We also gained a bit of an insight into why the Welsh wanted a colony. In the 1850s, economic migrants were leaving in droves. Welsh immigrants often felt alienated in their new societies, or became fully integrated and lost part of their culture and their heritage. The idea of Y Wladfa, then, was to funnel these immigrants into a new, prosperous but still fundamentally Welsh society, that would allow their culture to continue to grow but be far away enough to escape their problems at home. It didn't completely work of course, partly because Argentina is less economically successful than say, Canada, the USA or Australia. But it has lasted 150 years, which is not a bad effort.
Outside the museum were two students, one from the US and another from Aberystwyth, who are doing research here (on culture and identity, broadly). The girl from Aber was delighted at my Aberaeron connection.
We ended our visit with a quick walking tour of the town, seeing the old post office and school, some Welsh-built houses and a couple of churches.
The old post office
'Michael Jones' street
Gaiman may not feel much like Wales, but the links are still there.
The next day we set aside for Puerto Madryn, founded by the Welsh a bit later once they outgrew their first port. It's the biggest and prettiest town in the area, being right on the sea. Occasionally whales drop in to visit the harbour. But unfortunately there's little of note about the other Wales in Madryn - perhaps because it's younger, there was less time for the Welsh influence to spread.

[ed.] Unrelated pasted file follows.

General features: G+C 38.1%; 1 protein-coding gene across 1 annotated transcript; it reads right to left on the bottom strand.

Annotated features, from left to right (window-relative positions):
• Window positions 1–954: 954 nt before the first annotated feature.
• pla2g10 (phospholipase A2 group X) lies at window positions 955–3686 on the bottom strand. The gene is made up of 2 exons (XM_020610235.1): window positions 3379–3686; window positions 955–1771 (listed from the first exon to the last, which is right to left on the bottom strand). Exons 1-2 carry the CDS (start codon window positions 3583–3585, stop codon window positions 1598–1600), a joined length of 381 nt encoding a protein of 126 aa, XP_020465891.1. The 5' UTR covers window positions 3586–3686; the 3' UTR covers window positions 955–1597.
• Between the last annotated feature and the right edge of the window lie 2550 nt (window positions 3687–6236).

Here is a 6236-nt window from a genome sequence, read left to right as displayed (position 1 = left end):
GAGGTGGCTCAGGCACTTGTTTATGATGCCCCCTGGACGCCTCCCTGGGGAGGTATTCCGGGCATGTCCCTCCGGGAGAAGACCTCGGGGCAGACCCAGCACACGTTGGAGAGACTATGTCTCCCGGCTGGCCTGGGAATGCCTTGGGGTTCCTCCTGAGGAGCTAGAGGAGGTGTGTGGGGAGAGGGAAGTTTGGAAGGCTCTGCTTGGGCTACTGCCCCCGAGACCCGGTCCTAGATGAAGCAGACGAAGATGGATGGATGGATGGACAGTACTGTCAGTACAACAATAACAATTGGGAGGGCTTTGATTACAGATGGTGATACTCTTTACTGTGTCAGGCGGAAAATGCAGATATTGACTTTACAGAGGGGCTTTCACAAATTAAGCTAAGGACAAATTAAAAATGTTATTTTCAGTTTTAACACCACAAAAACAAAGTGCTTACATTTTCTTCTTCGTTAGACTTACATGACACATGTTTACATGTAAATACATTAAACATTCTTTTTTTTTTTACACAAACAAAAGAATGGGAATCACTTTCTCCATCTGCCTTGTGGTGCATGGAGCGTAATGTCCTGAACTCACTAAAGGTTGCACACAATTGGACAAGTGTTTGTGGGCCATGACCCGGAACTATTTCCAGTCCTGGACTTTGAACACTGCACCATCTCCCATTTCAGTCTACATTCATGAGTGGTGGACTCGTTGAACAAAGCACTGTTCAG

The bus station is on the 'city of Nefyn' street, so that's something
We walked a fair way to a cemetery, but unfortunately couldn't find any names that weren't Spanish or Italian. There were some pretty big vaults though.
We visited the 'museum of man and sea', which had some good natural history exhibits like a whale skeleton and taxidermied birds.
And we had a look at the view from the dock, at the long, sandy, smelly beach.
But we still had the best part of a day to go, and we used it to explore some sites in Trelew town. Well, both of the sites in Trelew town.
The first was Museo Pueblo de Luis, or 'the town of Lewis', or in Welsh, 'Trelew'. The town was named after Lewis Jones, one of the key figures in the colony's early days. His museum has lots of oddly-arranged artefacts from the Welsh settlers, and not much else.
In front of the old railway station, which is now the museum
A monument celebrating the centenary of the Welsh arrival in 1965
And inside the museum, a souvenir from the same celebration. Somehow, I think the centenary was bigger than this year's sesquicentenary
One of the best examples of Spanish-Welsh hybrid names: Roberto Roberts
More impressive, and less expected, was the dinosaur museum. There are plenty of good areas for fossils in Chubut province, and most of them have found their way to this museum. There are even real palaeontologists on-site working away.
An ancient flightless bird
That was about it though. Just about to get a cab to the airport, and then we're on our way to Buenos Aires!
If anyone is thinking of visiting this region, make sure you allow some time to go to nearby Punta Tombo to see the huge penguin colony, and also to Peninsula Valdes to see whales and dolphins. Unfortunately we didn't budget enough time or money on this trip, and we've just been to the Galapagos so we've had our wildlife fix. But I've heard both sites are great.